10.4. This section describes the interventions that were perceived as most likely to continue and those that were perceived as least likely to continue without ongoing support from the Attainment Scotland Fund. It explains in detail what was seen as favouring and hindering sustainability as shown in Figure 10.1.

Figure 10.1: Interventions that favour and hinder sustainability
Figure 10.1: Interventions that favour and hinder sustainability

Sustainable interventions

10.5. Interventions which produced a wider shift in culture, ethos or practice were perceived as those most likely to continue beyond the years of the fund.

10.6. Teachers interviewed in the qualitative research mentioned that approaches for improving Literacy, Numeracy and Health and Wellbeing developed through the Attainment Scotland Fund would continue to be used.

10.7. Whilst there was limited evidence overall about the specific interventions that were more likely to be sustainable, the evidence suggested that it was the legacy of the approach that would have long lasting impact. For example, the up-skilling of teachers through training provided as a result of the funding would have long term benefits. This is discussed in more detail in the second section of this chapter.

Unsustainable interventions

10.8. Interventions requiring additional staff were noted as approaches which would not be sustainable. Some of the teachers interviewed in the qualitative research mentioned that smaller class sizes, group work and specialist support ( e.g. counsellors) all had a significant impact on closing the attainment gap yet were least likely to be sustained beyond the years of the Attainment Scotland Fund.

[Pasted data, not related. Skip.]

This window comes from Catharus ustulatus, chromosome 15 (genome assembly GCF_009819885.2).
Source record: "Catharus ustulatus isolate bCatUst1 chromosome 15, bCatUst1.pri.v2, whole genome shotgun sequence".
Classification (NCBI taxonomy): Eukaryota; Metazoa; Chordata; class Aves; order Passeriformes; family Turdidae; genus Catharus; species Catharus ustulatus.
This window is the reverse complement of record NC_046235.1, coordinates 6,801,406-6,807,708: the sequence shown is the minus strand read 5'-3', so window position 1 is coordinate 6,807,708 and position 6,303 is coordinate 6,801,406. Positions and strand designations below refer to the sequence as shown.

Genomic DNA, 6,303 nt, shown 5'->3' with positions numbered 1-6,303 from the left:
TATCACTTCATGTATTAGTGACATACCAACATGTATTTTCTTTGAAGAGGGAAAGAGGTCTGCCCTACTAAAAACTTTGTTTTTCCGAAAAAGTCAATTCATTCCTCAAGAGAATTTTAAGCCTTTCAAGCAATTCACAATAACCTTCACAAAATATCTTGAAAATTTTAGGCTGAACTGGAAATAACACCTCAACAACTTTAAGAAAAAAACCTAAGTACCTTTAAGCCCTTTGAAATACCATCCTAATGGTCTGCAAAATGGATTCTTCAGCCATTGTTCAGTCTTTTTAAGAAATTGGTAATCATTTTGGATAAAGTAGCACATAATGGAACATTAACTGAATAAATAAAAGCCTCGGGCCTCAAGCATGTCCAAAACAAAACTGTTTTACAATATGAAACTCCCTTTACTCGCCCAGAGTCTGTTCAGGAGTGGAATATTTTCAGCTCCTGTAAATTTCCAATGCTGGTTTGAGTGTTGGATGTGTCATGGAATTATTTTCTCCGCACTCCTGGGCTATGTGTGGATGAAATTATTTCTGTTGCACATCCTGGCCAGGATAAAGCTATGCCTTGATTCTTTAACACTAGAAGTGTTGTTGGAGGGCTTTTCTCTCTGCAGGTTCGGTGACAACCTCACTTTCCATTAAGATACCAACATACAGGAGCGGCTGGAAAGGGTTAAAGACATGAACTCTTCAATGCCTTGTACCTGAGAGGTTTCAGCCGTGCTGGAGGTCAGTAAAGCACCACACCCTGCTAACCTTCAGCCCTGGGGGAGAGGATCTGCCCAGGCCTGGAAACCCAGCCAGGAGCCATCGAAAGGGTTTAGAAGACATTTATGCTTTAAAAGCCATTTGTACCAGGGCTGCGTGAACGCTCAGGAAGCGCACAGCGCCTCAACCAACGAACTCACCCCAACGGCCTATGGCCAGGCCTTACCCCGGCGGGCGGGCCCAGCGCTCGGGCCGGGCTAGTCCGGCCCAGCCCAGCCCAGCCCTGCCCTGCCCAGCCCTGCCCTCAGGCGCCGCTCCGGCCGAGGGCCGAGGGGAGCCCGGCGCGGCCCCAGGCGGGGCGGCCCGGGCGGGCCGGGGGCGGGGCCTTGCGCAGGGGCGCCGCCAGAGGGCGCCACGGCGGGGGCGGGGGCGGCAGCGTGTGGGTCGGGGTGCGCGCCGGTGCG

10.9. Teachers in the qualitative research and responses to the headteacher survey highlighted a concern that collaborative work with third sector organisations would be difficult to continue when funding ceased.

10.10. Attainment Advisors interviewed in the qualitative research similarly mentioned that interventions reliant on additional funding were less likely to be sustainable.

10.11. Attainment Advisors also felt that some interventions that had particular scope for producing long term benefits would be difficult to maintain without some form of ongoing support.

To what extent can progress achieved by the interventions be maintained beyond the years of funding?

10.12. Overall, there were mixed views on the potential sustainability of improvement in the poverty related attainment gap beyond the life of the fund. Whilst there was widespread confidence that improvement could be maintained, there was also widespread doubt about this.